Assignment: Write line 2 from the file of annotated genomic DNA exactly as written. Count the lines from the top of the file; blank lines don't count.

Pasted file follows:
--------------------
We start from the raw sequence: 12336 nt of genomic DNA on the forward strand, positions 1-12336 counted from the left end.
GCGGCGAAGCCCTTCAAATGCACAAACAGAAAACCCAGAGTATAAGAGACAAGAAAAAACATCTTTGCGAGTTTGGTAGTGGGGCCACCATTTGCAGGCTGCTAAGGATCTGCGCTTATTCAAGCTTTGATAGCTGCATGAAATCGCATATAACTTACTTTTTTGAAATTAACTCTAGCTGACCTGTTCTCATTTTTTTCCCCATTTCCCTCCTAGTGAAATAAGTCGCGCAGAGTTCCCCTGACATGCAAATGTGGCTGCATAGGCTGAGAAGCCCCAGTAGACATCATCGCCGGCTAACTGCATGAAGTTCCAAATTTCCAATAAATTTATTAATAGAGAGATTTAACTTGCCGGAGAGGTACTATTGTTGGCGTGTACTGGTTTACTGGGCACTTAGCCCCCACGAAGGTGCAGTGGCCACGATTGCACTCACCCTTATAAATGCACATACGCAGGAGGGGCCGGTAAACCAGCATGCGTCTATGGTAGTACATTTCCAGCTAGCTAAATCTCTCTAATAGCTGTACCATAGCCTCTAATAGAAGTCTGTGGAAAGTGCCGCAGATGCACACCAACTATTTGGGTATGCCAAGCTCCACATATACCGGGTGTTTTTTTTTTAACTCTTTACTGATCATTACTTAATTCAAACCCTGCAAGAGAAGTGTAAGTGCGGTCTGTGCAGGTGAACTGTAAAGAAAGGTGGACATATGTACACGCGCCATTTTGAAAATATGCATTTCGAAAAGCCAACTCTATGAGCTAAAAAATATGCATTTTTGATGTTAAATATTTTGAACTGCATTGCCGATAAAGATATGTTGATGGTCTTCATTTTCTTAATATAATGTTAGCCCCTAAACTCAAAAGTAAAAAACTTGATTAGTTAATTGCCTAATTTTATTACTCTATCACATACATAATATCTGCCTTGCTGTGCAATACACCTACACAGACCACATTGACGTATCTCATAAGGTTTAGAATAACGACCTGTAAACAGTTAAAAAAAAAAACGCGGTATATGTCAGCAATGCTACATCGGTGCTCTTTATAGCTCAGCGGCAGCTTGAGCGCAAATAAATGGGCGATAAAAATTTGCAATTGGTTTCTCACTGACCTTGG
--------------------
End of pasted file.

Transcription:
GCGGCGAAGCCCTTCAAATGCACAAACAGAAAACCCAGAGTATAAGAGACAAGAAAAAACATCTTTGCGAGTTTGGTAGTGGGGCCACCATTTGCAGGCTGCTAAGGATCTGCGCTTATTCAAGCTTTGATAGCTGCATGAAATCGCATATAACTTACTTTTTTGAAATTAACTCTAGCTGACCTGTTCTCATTTTTTTCCCCATTTCCCTCCTAGTGAAATAAGTCGCGCAGAGTTCCCCTGACATGCAAATGTGGCTGCATAGGCTGAGAAGCCCCAGTAGACATCATCGCCGGCTAACTGCATGAAGTTCCAAATTTCCAATAAATTTATTAATAGAGAGATTTAACTTGCCGGAGAGGTACTATTGTTGGCGTGTACTGGTTTACTGGGCACTTAGCCCCCACGAAGGTGCAGTGGCCACGATTGCACTCACCCTTATAAATGCACATACGCAGGAGGGGCCGGTAAACCAGCATGCGTCTATGGTAGTACATTTCCAGCTAGCTAAATCTCTCTAATAGCTGTACCATAGCCTCTAATAGAAGTCTGTGGAAAGTGCCGCAGATGCACACCAACTATTTGGGTATGCCAAGCTCCACATATACCGGGTGTTTTTTTTTTAACTCTTTACTGATCATTACTTAATTCAAACCCTGCAAGAGAAGTGTAAGTGCGGTCTGTGCAGGTGAACTGTAAAGAAAGGTGGACATATGTACACGCGCCATTTTGAAAATATGCATTTCGAAAAGCCAACTCTATGAGCTAAAAAATATGCATTTTTGATGTTAAATATTTTGAACTGCATTGCCGATAAAGATATGTTGATGGTCTTCATTTTCTTAATATAATGTTAGCCCCTAAACTCAAAAGTAAAAAACTTGATTAGTTAATTGCCTAATTTTATTACTCTATCACATACATAATATCTGCCTTGCTGTGCAATACACCTACACAGACCACATTGACGTATCTCATAAGGTTTAGAATAACGACCTGTAAACAGTTAAAAAAAAAAACGCGGTATATGTCAGCAATGCTACATCGGTGCTCTTTATAGCTCAGCGGCAGCTTGAGCGCAAATAAATGGGCGATAAAAATTTGCAATTGGTTTCTCACTGACCTTGG